This is a preview article from the April 2022 issue of UltraRunning Magazine. Not a subscriber? Please consider becoming one

Running on Water

By: Dean Karnazes

Ultrarunners are notoriously prolific. We run on every imaginable terrain—mountains, deserts, snowfields, marshes, grasslands—on all continents. Any landscape that’s accessible is runnable. Been there, run that.

But what about water? Who would ever think about running across an aquatic seascape, not like Jesus, but legitimate ultrarunning. How ridiculously implausible would that be?

A bit about my background, I’m one of those types that thrill over the prospects of running in new and unimaginable places, and I’ve been around the world a couple times doing just that. Though I admit, the thought of stepping off land and running on water was never part of my realm of consideration. That is, until I saw the Hydro Bronc (bizarre name I know, but it gets even weirder).

Designed as a lifesaving device for ice rescues on frozen lakes, I immediately saw an alternative utility. So, I contacted the inventor.

Rob Blair met me in the parking lot above the San Clemente pier in Southern California. An engineer by training and holder of enumerable patents in a wide array of fields, Rob was rather gruff and surly, like a mix between Einstein and Clint Eastwood. We inflated the Hydro Bronc in the parking lot and he instructed me to get in. The floating contraption can best be described as a large, inflatable hamster wheel. There is an internal mesh trampoline to stand on and handles on either side to grab hold of.

“Just step in?” I asked.

“That’s what I said,” he sneered, as if challenging me.

Now, I don’t know about you, but the thought of crawling into something twice your size and somewhat angry looking seems a bit unsettling to me, especially given that this particular beach parking lot is some distance from the water’s edge, and perched on the severe downward slope of a hill.

“Go on,” he chided, “What are you waiting for?”

Reluctantly, I stepped inside. Almost immediately, the thing started wobbling. The platform seemed unstable and prone to bursts of jittery micro movements. It was like trying to stand upright in a tippy canoe. And I was on dry land. Then it started rolling forward.

“Better latch onto those handles, Skipper,” Rob advised. Oh, how I started to despise this man.

Believe me, I thought about bailing out the side several times, but the forward momentum was too great. Now the Hydro Bronc was rolling down the parking lot with a mind of its own and I was trapped inside moving my legs on the internal trampoline just as fast as they’d propel me to prevent myself from being haplessly cartwheeled upside down. The Hydro Bronc produced a fleshy prehistoric thud each time one of the inflated pontoons slapped against the pavement.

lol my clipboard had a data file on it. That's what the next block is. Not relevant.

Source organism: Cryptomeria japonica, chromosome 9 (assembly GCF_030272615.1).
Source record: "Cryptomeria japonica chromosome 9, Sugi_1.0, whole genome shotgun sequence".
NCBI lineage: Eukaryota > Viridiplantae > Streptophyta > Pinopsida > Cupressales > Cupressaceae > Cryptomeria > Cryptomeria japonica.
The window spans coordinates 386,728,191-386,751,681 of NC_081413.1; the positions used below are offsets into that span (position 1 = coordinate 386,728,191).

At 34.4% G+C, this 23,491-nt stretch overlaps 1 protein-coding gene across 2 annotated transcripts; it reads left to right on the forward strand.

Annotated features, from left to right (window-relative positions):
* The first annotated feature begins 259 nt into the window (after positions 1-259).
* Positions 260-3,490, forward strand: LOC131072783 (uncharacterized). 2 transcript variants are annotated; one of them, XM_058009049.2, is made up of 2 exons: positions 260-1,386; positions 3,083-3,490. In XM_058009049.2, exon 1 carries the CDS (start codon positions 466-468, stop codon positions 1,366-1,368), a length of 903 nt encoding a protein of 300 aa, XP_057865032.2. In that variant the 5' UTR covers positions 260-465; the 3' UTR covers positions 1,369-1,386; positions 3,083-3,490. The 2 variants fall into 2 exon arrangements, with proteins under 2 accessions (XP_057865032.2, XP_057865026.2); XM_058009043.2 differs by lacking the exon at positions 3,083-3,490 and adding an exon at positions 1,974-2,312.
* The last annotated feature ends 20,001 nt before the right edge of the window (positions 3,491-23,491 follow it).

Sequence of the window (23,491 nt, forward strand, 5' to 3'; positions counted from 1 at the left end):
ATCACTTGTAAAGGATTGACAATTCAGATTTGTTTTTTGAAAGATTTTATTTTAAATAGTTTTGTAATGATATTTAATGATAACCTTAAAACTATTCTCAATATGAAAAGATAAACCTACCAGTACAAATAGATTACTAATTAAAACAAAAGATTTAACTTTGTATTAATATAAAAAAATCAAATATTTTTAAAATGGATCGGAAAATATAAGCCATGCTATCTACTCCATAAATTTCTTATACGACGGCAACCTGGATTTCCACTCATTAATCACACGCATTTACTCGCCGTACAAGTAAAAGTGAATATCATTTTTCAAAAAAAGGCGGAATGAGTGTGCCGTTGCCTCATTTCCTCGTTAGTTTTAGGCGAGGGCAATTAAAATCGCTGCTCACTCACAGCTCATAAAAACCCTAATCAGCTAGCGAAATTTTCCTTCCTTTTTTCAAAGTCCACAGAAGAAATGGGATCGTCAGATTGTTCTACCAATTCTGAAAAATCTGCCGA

I vaguely detected the beach ahead and assumed the apparatus would come to a subtle arrest once I hit sand. It did not. Now people were scurrying for their lives, with screams and hollers from concerned citizens, and parents snatching up their children and cradling them in protection. I, myself, was yelling loudly (more for my own life than theirs). Somehow, I managed not to pancake anyone while traversing the beach and splashed into the water like a great wallowing beluga whale. Surfers started franticly trying to get out of my path as I crashed through the breakers like the SS Minnow. Inside, water is flying everywhere as the tillers spun overhead; I couldn’t see anything as my feet continued churning on the internal trampoline, propelling the Bronc seaward. The entire contraption bobbed up and down as the swells swept beneath me, leaving me feeling a bit queasy, yet I just kept running, more like stumbling forward, legs scampering up the ever turning trampoline, which kept driving the device onward over the undulating liquid moguls. As I cleared my eyes, I looked up to the left. There was a procession of kids running alongside me, only they were on the stable wooden planking of the pier and I was in an aquatic circus oddity, a balloony bizarro vessel that hardly seemed seaworthy. Yet, I’m headed for open ocean. At the end of the pier stood a weathered seafarer in a sailor’s cap. “Bon voyage,” he hails. “Aye-aye, Captain,” I reply. (That didn’t really happen, but I felt like it could have.)

Soon I was out past the pier when it occurred to me that there were fish in these waters. Big fish. The men in grey suits, as the surfers call them. These fish only bite once (that’s all it takes). I started to recall past episodes of Shark Week and remembered that Great Whites have upward of 300 razor-sharp teeth, even one of which could sink this craft, instantly transforming me into a human hors d’oeuvre.

I started the slow process of listing to starboard and eventually coming about, and then proceeded shoreward. Who could ever imagine such lexicon in the vocabulary of an ultrarunner? After some effort, I arrived back on dry land, the final stretch assisted by incoming waves washing me ashore.

I thanked Rob for the experience and told him the insane asylum is full of potential customers.

But now, some time later and on stable earth, I’ve had space to reflect and I see possibilities. Once I got my sea legs, the Hydro Bronc was surprisingly nimble and quite fun to run in. So, I’ve set my sights on Catalina Island, which is about 30 nautical miles from the mainland, a true ultramarathon. Yes, I’m now measuring distances in nautical miles. And I’ve even found an enthusiastic sponsor. So next time you’re strolling along the seashore, be on the lookout for a rotund inflatable flotilla with the logo: Team Dramamine. I might be torn to pieces by sharks, but at least I won’t have to worry about getting seasick.